That bias against responding covers a number of different elements, including geography. One top Democratic strategist who requested anonymity to discuss candidly what went wrong with the 2016 polls pointed to difficulty in reaching voters in more rural districts because of spotty cell phone service.
The same strategist added that many of these voters also may choose not to participate in polls “because they don’t like the establishment and they don’t want to take a survey.”
The yawning education gap among white voters’ preferences — Trump clobbered Clinton among white voters without a college degree, while the two ran neck-and-neck among those with a degree — means that non-response bias may have been determinative, said Democratic pollster Nick Gourevitch, a partner at Global Strategy Group. And it may have been going on for some time.
“I think it’s very plausible that for years pollsters have been over-representing educated voters, and that it only came back to bite us recently because it was a key driver in vote preferences this time,” Gourevitch said.
It’s too early to say for sure that this explains Democrats’ struggles over the past two election cycles — or that these issues will still be relevant in 2017 and 2018. Most Democrats — along with Republicans and nonpartisan analysts — are waiting for more states to collect and publish data of which voters did and did not cast ballots, a process expected to conclude later this spring.
Democrats aren’t ready to prescribe remedies yet, but officials at the national party committees are sending strong signals that they plan to hold pollsters to a higher standard in the upcoming midterm elections. Rep. Ben Ray Luján (D-N.M.), who is chairing the Democratic Congressional Campaign Committee for the second consecutive election cycle, ruffled feathers last month when he suggested that “unreliable pollsters will not be invited back to the DCCC.”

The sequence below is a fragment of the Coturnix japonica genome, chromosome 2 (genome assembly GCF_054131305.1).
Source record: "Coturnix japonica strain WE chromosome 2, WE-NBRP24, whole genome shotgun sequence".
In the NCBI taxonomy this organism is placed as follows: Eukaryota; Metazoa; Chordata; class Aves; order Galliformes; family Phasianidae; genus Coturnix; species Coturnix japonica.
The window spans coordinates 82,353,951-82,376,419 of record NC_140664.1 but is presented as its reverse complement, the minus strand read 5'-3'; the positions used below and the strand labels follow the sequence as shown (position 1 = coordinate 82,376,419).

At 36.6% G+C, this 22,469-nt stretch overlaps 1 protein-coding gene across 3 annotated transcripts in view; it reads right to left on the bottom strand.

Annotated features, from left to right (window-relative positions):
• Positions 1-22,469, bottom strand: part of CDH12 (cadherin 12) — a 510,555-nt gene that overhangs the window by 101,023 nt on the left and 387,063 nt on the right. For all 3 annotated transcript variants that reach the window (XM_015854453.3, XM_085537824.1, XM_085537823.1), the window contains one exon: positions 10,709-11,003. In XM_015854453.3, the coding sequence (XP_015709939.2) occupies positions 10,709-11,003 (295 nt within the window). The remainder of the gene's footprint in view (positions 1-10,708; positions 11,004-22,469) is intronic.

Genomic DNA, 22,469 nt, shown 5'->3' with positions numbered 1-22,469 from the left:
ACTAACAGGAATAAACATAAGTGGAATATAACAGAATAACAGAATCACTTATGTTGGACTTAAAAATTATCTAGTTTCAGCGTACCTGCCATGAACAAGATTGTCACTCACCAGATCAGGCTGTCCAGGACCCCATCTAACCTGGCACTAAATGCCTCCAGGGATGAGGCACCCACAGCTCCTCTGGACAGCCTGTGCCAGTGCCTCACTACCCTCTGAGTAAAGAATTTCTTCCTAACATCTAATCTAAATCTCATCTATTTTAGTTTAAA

A committee spokeswoman, Meredith Kelly, clarified last month that pollsters’ reliability isn’t just going to be determined by their 2016 results, but also by their willingness to participate in a DCCC-driven effort to test various polling methods.
“It’s more about unreliable data combined with an unwillingness to do better and to learn from that,” said Kelly, the DCCC’s communications director. “That’s when we’ll stop working with people.”
To that end, the DCCC plans to use this year’s races for other offices to test its pollsters – and different methods to reach the voters who caused problems in recent elections. That could include using its own automated survey infrastructure.
“We’re going to use the 2017 elections to basically ask multiple pollsters to test rural and exurban areas that have overlaps with some of our [target] districts,” Kelly said. “It’ll be an ongoing thing, so we’ll have a way to test whose approaches worked and were most predictive.”
Elisabeth Pearson, the executive director of the Democratic Governors Association, said her organization conducted a review after the 2015 Kentucky governor’s race and intends to use it as a model for how to proceed headed into the next two years, when gubernatorial elections will be held in 38 of 50 states.
“I’ve seen a ton of openness from pollsters. We’ve done a couple of these meetings where we’ve brought all these pollsters that we worked with and had a great conversation about best practices, deep dives into things like sampling,” said Pearson. “I think they all understand that it’s in their best interests.”